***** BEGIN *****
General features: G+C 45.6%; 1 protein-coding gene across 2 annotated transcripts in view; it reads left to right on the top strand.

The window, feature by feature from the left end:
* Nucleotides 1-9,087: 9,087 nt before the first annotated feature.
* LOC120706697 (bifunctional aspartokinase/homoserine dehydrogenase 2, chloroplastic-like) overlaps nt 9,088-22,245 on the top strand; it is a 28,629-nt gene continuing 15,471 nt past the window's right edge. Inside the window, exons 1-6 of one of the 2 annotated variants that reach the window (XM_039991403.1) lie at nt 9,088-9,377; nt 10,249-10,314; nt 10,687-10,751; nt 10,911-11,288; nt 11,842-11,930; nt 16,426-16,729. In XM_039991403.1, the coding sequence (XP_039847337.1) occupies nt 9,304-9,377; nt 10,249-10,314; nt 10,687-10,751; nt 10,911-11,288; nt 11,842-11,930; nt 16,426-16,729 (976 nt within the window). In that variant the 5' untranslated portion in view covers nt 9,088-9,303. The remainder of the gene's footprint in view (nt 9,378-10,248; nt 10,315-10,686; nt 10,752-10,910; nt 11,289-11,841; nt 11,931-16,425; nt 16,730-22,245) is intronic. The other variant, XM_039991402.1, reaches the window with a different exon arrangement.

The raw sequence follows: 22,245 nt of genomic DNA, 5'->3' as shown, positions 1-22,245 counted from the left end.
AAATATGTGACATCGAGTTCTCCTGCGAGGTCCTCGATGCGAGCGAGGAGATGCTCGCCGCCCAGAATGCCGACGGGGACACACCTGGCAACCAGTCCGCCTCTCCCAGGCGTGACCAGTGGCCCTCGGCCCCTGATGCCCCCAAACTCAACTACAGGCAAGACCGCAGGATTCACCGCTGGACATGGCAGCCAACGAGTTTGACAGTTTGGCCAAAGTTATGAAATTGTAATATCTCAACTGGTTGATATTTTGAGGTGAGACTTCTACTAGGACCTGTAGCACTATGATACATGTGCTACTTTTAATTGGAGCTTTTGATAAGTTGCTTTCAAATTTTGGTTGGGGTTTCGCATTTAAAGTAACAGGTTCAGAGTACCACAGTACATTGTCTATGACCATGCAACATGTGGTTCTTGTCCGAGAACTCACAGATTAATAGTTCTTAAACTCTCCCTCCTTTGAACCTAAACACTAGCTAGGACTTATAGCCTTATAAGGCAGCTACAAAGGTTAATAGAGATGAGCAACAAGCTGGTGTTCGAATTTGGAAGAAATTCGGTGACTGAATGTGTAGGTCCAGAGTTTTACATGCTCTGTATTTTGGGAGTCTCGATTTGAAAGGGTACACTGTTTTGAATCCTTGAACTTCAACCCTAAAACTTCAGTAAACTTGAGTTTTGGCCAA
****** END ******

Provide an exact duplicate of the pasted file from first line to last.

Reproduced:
General features: G+C 45.6%; 1 protein-coding gene across 2 annotated transcripts in view; it reads left to right on the top strand.

The window, feature by feature from the left end:
* Nucleotides 1-9,087: 9,087 nt before the first annotated feature.
* LOC120706697 (bifunctional aspartokinase/homoserine dehydrogenase 2, chloroplastic-like) overlaps nt 9,088-22,245 on the top strand; it is a 28,629-nt gene continuing 15,471 nt past the window's right edge. Inside the window, exons 1-6 of one of the 2 annotated variants that reach the window (XM_039991403.1) lie at nt 9,088-9,377; nt 10,249-10,314; nt 10,687-10,751; nt 10,911-11,288; nt 11,842-11,930; nt 16,426-16,729. In XM_039991403.1, the coding sequence (XP_039847337.1) occupies nt 9,304-9,377; nt 10,249-10,314; nt 10,687-10,751; nt 10,911-11,288; nt 11,842-11,930; nt 16,426-16,729 (976 nt within the window). In that variant the 5' untranslated portion in view covers nt 9,088-9,303. The remainder of the gene's footprint in view (nt 9,378-10,248; nt 10,315-10,686; nt 10,752-10,910; nt 11,289-11,841; nt 11,931-16,425; nt 16,730-22,245) is intronic. The other variant, XM_039991402.1, reaches the window with a different exon arrangement.

The raw sequence follows: 22,245 nt of genomic DNA, 5'->3' as shown, positions 1-22,245 counted from the left end.
AAATATGTGACATCGAGTTCTCCTGCGAGGTCCTCGATGCGAGCGAGGAGATGCTCGCCGCCCAGAATGCCGACGGGGACACACCTGGCAACCAGTCCGCCTCTCCCAGGCGTGACCAGTGGCCCTCGGCCCCTGATGCCCCCAAACTCAACTACAGGCAAGACCGCAGGATTCACCGCTGGACATGGCAGCCAACGAGTTTGACAGTTTGGCCAAAGTTATGAAATTGTAATATCTCAACTGGTTGATATTTTGAGGTGAGACTTCTACTAGGACCTGTAGCACTATGATACATGTGCTACTTTTAATTGGAGCTTTTGATAAGTTGCTTTCAAATTTTGGTTGGGGTTTCGCATTTAAAGTAACAGGTTCAGAGTACCACAGTACATTGTCTATGACCATGCAACATGTGGTTCTTGTCCGAGAACTCACAGATTAATAGTTCTTAAACTCTCCCTCCTTTGAACCTAAACACTAGCTAGGACTTATAGCCTTATAAGGCAGCTACAAAGGTTAATAGAGATGAGCAACAAGCTGGTGTTCGAATTTGGAAGAAATTCGGTGACTGAATGTGTAGGTCCAGAGTTTTACATGCTCTGTATTTTGGGAGTCTCGATTTGAAAGGGTACACTGTTTTGAATCCTTGAACTTCAACCCTAAAACTTCAGTAAACTTGAGTTTTGGCCAA